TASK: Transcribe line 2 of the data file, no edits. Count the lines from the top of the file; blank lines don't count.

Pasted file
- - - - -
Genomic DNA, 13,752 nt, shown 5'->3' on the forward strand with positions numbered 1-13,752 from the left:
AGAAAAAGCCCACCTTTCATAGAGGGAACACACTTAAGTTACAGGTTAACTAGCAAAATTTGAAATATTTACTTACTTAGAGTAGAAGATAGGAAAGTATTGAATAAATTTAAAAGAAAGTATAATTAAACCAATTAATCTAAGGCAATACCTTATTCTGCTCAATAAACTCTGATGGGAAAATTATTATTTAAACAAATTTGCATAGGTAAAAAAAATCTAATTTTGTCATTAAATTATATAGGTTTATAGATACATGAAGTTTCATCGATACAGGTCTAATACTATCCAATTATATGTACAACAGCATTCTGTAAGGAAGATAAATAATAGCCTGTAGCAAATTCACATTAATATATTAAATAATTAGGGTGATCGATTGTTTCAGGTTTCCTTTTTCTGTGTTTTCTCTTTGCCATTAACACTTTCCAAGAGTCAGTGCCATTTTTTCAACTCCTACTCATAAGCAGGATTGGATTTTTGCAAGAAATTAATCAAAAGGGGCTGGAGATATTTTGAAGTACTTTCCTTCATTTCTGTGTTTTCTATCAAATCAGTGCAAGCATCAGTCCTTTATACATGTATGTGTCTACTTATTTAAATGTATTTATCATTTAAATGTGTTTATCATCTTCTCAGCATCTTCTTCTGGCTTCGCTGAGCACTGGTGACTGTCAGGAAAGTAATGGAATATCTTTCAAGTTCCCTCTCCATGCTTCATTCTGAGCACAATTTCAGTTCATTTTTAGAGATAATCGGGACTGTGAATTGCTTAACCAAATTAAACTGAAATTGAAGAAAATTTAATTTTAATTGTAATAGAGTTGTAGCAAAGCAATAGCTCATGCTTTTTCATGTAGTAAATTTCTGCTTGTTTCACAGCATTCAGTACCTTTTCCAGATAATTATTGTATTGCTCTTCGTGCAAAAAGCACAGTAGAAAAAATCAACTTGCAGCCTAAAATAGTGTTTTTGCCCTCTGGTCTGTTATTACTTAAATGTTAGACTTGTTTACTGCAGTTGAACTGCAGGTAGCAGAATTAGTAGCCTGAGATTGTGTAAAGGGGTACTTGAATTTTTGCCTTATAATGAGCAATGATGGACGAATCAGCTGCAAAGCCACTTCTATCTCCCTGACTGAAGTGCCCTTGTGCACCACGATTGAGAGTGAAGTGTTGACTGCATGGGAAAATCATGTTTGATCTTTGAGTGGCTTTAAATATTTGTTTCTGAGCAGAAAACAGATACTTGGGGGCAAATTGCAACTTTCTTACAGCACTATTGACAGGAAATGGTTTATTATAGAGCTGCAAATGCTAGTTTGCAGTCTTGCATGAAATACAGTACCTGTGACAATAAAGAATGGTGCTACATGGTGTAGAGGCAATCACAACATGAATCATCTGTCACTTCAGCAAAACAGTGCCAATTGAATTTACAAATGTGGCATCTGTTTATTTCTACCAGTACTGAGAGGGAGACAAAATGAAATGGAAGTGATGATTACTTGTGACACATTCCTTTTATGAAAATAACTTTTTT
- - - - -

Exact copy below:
AGAAAAAGCCCACCTTTCATAGAGGGAACACACTTAAGTTACAGGTTAACTAGCAAAATTTGAAATATTTACTTACTTAGAGTAGAAGATAGGAAAGTATTGAATAAATTTAAAAGAAAGTATAATTAAACCAATTAATCTAAGGCAATACCTTATTCTGCTCAATAAACTCTGATGGGAAAATTATTATTTAAACAAATTTGCATAGGTAAAAAAAATCTAATTTTGTCATTAAATTATATAGGTTTATAGATACATGAAGTTTCATCGATACAGGTCTAATACTATCCAATTATATGTACAACAGCATTCTGTAAGGAAGATAAATAATAGCCTGTAGCAAATTCACATTAATATATTAAATAATTAGGGTGATCGATTGTTTCAGGTTTCCTTTTTCTGTGTTTTCTCTTTGCCATTAACACTTTCCAAGAGTCAGTGCCATTTTTTCAACTCCTACTCATAAGCAGGATTGGATTTTTGCAAGAAATTAATCAAAAGGGGCTGGAGATATTTTGAAGTACTTTCCTTCATTTCTGTGTTTTCTATCAAATCAGTGCAAGCATCAGTCCTTTATACATGTATGTGTCTACTTATTTAAATGTATTTATCATTTAAATGTGTTTATCATCTTCTCAGCATCTTCTTCTGGCTTCGCTGAGCACTGGTGACTGTCAGGAAAGTAATGGAATATCTTTCAAGTTCCCTCTCCATGCTTCATTCTGAGCACAATTTCAGTTCATTTTTAGAGATAATCGGGACTGTGAATTGCTTAACCAAATTAAACTGAAATTGAAGAAAATTTAATTTTAATTGTAATAGAGTTGTAGCAAAGCAATAGCTCATGCTTTTTCATGTAGTAAATTTCTGCTTGTTTCACAGCATTCAGTACCTTTTCCAGATAATTATTGTATTGCTCTTCGTGCAAAAAGCACAGTAGAAAAAATCAACTTGCAGCCTAAAATAGTGTTTTTGCCCTCTGGTCTGTTATTACTTAAATGTTAGACTTGTTTACTGCAGTTGAACTGCAGGTAGCAGAATTAGTAGCCTGAGATTGTGTAAAGGGGTACTTGAATTTTTGCCTTATAATGAGCAATGATGGACGAATCAGCTGCAAAGCCACTTCTATCTCCCTGACTGAAGTGCCCTTGTGCACCACGATTGAGAGTGAAGTGTTGACTGCATGGGAAAATCATGTTTGATCTTTGAGTGGCTTTAAATATTTGTTTCTGAGCAGAAAACAGATACTTGGGGGCAAATTGCAACTTTCTTACAGCACTATTGACAGGAAATGGTTTATTATAGAGCTGCAAATGCTAGTTTGCAGTCTTGCATGAAATACAGTACCTGTGACAATAAAGAATGGTGCTACATGGTGTAGAGGCAATCACAACATGAATCATCTGTCACTTCAGCAAAACAGTGCCAATTGAATTTACAAATGTGGCATCTGTTTATTTCTACCAGTACTGAGAGGGAGACAAAATGAAATGGAAGTGATGATTACTTGTGACACATTCCTTTTATGAAAATAACTTTTTT